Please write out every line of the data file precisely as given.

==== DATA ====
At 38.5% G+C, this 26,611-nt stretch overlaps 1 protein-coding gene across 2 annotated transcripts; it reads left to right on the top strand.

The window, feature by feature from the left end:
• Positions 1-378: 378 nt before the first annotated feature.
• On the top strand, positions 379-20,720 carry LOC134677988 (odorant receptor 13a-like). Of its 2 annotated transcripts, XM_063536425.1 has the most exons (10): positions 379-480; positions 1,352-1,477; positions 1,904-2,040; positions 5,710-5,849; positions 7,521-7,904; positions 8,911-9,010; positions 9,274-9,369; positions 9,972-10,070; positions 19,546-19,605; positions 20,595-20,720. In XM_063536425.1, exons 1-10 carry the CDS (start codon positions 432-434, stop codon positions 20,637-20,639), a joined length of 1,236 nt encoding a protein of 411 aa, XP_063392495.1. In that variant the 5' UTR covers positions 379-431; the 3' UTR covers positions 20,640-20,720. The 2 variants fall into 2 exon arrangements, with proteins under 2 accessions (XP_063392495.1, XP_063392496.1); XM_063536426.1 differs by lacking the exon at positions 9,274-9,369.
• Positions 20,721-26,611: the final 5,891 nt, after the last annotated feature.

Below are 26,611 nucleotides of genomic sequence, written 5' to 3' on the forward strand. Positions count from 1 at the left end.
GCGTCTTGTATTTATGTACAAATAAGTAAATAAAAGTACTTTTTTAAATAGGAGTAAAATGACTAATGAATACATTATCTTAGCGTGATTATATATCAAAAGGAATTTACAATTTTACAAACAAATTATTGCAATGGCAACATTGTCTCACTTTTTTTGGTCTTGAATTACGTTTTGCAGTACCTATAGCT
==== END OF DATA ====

At 38.5% G+C, this 26,611-nt stretch overlaps 1 protein-coding gene across 2 annotated transcripts; it reads left to right on the top strand.

The window, feature by feature from the left end:
• Positions 1-378: 378 nt before the first annotated feature.
• On the top strand, positions 379-20,720 carry LOC134677988 (odorant receptor 13a-like). Of its 2 annotated transcripts, XM_063536425.1 has the most exons (10): positions 379-480; positions 1,352-1,477; positions 1,904-2,040; positions 5,710-5,849; positions 7,521-7,904; positions 8,911-9,010; positions 9,274-9,369; positions 9,972-10,070; positions 19,546-19,605; positions 20,595-20,720. In XM_063536425.1, exons 1-10 carry the CDS (start codon positions 432-434, stop codon positions 20,637-20,639), a joined length of 1,236 nt encoding a protein of 411 aa, XP_063392495.1. In that variant the 5' UTR covers positions 379-431; the 3' UTR covers positions 20,640-20,720. The 2 variants fall into 2 exon arrangements, with proteins under 2 accessions (XP_063392495.1, XP_063392496.1); XM_063536426.1 differs by lacking the exon at positions 9,274-9,369.
• Positions 20,721-26,611: the final 5,891 nt, after the last annotated feature.

Below are 26,611 nucleotides of genomic sequence, written 5' to 3' on the forward strand. Positions count from 1 at the left end.
GCGTCTTGTATTTATGTACAAATAAGTAAATAAAAGTACTTTTTTAAATAGGAGTAAAATGACTAATGAATACATTATCTTAGCGTGATTATATATCAAAAGGAATTTACAATTTTACAAACAAATTATTGCAATGGCAACATTGTCTCACTTTTTTTGGTCTTGAATTACGTTTTGCAGTACCTATAGCT